Marseille, France: A history of cannabis use is positively associated with a lower risk of insulin resistance (IR) in HIV/Hepatitis C co-infected patients, according to a longitudinal analysis published online ahead of print in the journal Clinical Infectious Diseases. Insulin resistance is a leading cause of type 2 diabetes.
French investigators evaluated the association between cannabis use and IR in a nationwide cohort of HIV/HCV co-infected patients over a 60-month period. Researchers reported that patients with a history of cannabis use – irrespective of frequency – were nearly three times less likely to be insulin resistant compared to non-users.
"Cannabis use is associated with a lower IR risk in HIV/HCV co-infected patients," authors concluded. "The benefits of cannabis-based pharmacotherapies for patients concerned by increased risk of insulin resistance and diabetes need to be evaluated in clinical research and practice."
In 2013, researchers at Harvard Medical School and the Beth Israel Deaconess Medical Center in Boston similarly reported cannabis use to be correlated with lower levels of insulin resistance in a sample of over 4,600 subjects.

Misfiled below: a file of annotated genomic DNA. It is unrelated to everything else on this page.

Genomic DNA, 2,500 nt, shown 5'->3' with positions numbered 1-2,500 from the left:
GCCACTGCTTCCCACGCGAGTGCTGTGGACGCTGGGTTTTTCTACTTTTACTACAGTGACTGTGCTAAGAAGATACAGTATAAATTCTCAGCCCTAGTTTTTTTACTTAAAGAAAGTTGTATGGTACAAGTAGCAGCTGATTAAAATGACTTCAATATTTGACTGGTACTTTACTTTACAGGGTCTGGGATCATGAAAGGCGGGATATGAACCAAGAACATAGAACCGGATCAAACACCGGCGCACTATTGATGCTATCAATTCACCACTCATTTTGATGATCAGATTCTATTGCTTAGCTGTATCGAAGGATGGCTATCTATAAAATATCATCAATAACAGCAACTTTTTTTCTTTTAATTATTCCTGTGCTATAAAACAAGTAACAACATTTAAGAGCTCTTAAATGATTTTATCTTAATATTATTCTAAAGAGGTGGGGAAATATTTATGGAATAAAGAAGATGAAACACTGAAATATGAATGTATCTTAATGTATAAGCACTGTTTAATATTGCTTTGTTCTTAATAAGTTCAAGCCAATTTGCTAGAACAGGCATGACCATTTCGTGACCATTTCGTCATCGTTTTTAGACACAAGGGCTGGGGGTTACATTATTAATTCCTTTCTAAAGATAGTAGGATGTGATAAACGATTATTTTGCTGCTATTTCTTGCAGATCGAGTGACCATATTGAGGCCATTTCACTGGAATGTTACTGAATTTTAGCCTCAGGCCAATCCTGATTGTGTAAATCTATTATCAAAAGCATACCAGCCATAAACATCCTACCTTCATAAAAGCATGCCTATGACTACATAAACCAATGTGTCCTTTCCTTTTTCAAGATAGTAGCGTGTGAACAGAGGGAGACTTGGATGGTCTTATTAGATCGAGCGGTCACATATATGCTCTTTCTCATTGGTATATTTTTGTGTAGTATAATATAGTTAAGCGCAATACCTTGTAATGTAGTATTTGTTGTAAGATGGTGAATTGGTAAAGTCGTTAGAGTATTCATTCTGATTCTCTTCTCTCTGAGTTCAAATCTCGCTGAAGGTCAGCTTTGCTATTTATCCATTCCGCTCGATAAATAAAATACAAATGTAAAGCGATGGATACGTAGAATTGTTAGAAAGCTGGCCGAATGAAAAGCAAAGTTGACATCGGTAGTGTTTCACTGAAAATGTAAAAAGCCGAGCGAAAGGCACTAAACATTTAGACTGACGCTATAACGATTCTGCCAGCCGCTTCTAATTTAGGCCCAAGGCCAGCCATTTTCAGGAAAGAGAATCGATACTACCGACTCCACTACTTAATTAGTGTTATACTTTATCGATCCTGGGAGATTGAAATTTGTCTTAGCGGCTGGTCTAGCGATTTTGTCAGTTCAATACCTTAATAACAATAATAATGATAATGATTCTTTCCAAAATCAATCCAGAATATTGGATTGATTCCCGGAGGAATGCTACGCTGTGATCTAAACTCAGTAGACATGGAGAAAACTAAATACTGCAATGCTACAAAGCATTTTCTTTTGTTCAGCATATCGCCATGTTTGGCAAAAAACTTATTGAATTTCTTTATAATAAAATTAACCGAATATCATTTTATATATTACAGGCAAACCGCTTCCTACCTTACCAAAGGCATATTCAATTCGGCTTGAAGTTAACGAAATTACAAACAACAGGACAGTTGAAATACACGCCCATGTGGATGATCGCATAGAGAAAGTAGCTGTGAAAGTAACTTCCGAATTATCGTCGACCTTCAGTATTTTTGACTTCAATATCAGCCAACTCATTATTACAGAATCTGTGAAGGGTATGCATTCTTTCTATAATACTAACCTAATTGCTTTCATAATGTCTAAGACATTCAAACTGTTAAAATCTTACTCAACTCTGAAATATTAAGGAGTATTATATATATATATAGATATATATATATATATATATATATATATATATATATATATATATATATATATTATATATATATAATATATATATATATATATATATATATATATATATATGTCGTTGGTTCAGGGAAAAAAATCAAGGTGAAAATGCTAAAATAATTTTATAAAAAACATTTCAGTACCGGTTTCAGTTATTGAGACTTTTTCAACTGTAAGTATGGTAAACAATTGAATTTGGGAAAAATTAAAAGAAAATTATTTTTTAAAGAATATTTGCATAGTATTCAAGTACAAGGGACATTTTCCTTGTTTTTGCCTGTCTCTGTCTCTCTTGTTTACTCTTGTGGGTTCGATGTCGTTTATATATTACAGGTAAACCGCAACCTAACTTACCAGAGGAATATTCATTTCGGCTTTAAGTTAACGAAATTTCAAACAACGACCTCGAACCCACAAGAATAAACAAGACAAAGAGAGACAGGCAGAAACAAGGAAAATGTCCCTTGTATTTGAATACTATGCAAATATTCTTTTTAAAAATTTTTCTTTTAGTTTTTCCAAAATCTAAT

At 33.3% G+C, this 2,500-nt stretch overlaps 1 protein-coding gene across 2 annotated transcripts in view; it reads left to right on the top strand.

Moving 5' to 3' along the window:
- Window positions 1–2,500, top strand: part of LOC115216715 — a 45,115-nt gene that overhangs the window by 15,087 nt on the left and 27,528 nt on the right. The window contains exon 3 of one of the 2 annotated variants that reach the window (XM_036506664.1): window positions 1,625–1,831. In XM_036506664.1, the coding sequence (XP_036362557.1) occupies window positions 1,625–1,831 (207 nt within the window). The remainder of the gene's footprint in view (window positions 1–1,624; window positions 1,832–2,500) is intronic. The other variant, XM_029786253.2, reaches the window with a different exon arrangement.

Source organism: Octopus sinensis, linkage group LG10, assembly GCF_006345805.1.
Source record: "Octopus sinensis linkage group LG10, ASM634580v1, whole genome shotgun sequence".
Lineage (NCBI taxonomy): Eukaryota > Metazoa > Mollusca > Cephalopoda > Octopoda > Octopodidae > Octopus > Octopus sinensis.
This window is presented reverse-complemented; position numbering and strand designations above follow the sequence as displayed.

Observational trial data published in 2012 in the British Medical Journal also reported that adults with a history of marijuana use had a lower prevalence of type 2 diabetes and possessed a lower risk of contracting the disease than did those with no history of cannabis consumption, even after researchers adjusted for social variables such as subjects’ ethnicity and levels of physical activity.
For more information, please contact Paul Armentano, NORML Deputy Director, at: firstname.lastname@example.org. Full text of the study, "Cannabis use and reduced risk of insulin-resistance in HIV-HCV infected patients: a longitudinal analysis," appears in Clinical Infectious Diseases.